I am in danger of letting the perfect become the enemy of the good.
Two things have impelled me to release the second movement, though I am still (and will forever be, I suspect) unsatisfied with the mix.
The first was the happy occasion of attending my first symphony concert in Ukiah. They did several rather unpopular works by Beethoven — the Lenore Overture #1 (Beethoven was so unhappy with this that he rewrote it three times, and #4 is the one normally performed with the opera it belongs to, as the Overture to Fidelio), the Ruins of Athens Overture, and the King Stephen Overture — and then the Bruch Violin Concerto, with Philip Santos up from San Francisco as the soloist.
It was not perfect. And that didn’t matter even a little bit. It was beautiful and inspiring, and Marta and I were thrilled. A valuable reminder to not let the perfect become the enemy of the good.
The other is that my niece’s water just broke this evening, and she’s delivering her first child as I write. It’s the first continuation of my father’s family line in their generation. Of his five siblings, only one had children, a boy and a girl (my cousins), and neither of them had children. Of the five surviving children between my sister and me, this is the first “grandchild” — though technically, she would be my great-niece (and yes, it’s a girl).
She is giving birth. So it’s time for me to give birth to this movement, which is (after all) a children’s movement. I’d like to dedicate it to my great-niece, though I’m not going to write her name here until I’ve double-checked the spelling, and the kids have other things on their minds right now. All in good time. [NB: it’s Kairi Eve Dunn, 7 lb 5 oz, born 10/11/2015 at 2:01 am in Casper, Wyoming]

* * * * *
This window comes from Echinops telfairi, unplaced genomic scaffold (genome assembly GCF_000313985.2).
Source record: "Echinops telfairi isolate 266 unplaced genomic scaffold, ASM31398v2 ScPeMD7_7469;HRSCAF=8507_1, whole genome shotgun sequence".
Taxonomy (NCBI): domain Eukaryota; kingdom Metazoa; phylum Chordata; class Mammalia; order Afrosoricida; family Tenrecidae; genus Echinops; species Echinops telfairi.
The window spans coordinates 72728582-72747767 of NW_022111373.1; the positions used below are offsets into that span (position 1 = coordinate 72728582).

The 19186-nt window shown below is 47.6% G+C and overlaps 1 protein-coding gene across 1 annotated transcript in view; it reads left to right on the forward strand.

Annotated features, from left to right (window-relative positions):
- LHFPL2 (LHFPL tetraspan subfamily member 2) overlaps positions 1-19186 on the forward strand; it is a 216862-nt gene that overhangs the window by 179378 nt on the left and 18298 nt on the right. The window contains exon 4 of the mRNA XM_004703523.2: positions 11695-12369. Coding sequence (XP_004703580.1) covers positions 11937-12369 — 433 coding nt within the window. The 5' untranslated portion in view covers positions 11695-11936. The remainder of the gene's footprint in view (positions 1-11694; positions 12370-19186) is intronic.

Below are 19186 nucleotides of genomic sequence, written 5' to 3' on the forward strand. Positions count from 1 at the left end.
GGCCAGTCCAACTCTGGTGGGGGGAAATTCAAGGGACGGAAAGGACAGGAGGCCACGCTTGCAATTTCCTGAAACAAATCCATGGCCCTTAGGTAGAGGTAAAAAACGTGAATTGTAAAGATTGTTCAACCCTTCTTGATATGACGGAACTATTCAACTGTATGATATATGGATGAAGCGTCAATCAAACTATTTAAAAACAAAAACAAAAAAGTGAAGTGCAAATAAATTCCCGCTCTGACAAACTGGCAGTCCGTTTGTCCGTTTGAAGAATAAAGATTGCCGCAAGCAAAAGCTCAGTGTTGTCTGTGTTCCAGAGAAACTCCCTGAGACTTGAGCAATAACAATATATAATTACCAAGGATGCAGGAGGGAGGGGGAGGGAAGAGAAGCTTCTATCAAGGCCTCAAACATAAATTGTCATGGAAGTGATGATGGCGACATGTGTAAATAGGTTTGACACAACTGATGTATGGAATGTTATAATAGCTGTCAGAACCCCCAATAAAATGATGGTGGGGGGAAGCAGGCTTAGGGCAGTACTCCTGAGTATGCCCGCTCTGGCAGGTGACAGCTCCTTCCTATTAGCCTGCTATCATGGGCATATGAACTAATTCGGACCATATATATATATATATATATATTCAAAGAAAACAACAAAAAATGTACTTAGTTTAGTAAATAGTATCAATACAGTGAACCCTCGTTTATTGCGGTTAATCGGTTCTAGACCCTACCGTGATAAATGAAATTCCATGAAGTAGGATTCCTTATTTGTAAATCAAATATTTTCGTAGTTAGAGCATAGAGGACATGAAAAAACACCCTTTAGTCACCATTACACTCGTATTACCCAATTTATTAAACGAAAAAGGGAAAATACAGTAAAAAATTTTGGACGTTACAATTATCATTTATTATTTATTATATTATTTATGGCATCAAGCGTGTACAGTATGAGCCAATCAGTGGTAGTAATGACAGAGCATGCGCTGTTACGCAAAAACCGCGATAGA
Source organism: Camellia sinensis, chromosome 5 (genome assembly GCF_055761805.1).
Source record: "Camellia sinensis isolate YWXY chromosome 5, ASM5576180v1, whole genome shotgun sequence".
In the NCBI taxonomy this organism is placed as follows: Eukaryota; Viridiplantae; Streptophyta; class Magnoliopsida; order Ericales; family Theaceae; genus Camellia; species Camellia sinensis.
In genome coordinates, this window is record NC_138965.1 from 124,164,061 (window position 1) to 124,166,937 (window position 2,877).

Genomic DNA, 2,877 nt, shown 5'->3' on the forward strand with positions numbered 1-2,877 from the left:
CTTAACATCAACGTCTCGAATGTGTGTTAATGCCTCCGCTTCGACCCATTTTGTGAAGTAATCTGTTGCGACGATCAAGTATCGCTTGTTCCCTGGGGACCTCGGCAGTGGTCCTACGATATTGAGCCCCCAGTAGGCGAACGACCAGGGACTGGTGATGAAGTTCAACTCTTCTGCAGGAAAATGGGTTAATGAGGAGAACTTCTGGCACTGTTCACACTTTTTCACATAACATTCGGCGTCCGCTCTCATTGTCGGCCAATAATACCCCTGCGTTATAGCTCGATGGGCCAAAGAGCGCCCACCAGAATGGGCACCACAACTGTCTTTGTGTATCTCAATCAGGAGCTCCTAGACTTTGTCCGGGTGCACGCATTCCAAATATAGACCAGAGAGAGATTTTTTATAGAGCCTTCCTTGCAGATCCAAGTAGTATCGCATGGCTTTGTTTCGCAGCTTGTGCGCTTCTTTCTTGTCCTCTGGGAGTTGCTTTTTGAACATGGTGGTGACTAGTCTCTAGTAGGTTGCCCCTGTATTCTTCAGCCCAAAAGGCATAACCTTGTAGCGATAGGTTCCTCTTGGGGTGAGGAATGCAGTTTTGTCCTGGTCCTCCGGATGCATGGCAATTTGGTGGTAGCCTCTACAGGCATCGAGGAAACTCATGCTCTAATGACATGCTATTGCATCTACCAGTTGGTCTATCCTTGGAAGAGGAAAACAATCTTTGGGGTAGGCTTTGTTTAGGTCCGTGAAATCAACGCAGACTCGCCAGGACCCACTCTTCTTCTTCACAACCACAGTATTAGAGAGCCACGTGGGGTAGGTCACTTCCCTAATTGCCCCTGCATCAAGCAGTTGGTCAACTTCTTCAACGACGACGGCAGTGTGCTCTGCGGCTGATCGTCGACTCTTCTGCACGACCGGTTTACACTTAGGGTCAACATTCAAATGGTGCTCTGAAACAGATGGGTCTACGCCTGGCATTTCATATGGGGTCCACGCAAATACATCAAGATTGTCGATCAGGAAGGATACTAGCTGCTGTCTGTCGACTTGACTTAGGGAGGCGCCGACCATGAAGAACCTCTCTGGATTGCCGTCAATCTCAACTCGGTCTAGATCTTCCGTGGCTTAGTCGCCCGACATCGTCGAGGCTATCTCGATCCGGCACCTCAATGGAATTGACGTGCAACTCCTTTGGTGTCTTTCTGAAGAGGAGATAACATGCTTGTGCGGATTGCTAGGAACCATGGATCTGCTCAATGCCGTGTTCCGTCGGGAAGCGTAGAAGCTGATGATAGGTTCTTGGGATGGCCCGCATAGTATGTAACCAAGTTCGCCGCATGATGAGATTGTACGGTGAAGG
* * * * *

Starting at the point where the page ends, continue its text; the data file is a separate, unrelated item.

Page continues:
The movement is subtitled “Variations on a Theme of Nanny-Nanny-Boo-Boo.” That’s technically incorrect — it is actually “Variations on a Theme of Nyah-Nyah-na-Nyah-Nyah,” but that just … doesn’t … quite work when you say it.
As it opens, I picture a little girl skipping down the sidewalk, or the road, in the early morning sun. You know she’s aware of a boy — a little brother, or perhaps a boy who is sweet on her — shadowing her, and they are sticking out their tongues and making faces when they think the other isn’t looking. And then….
Well, let the music speak from there.
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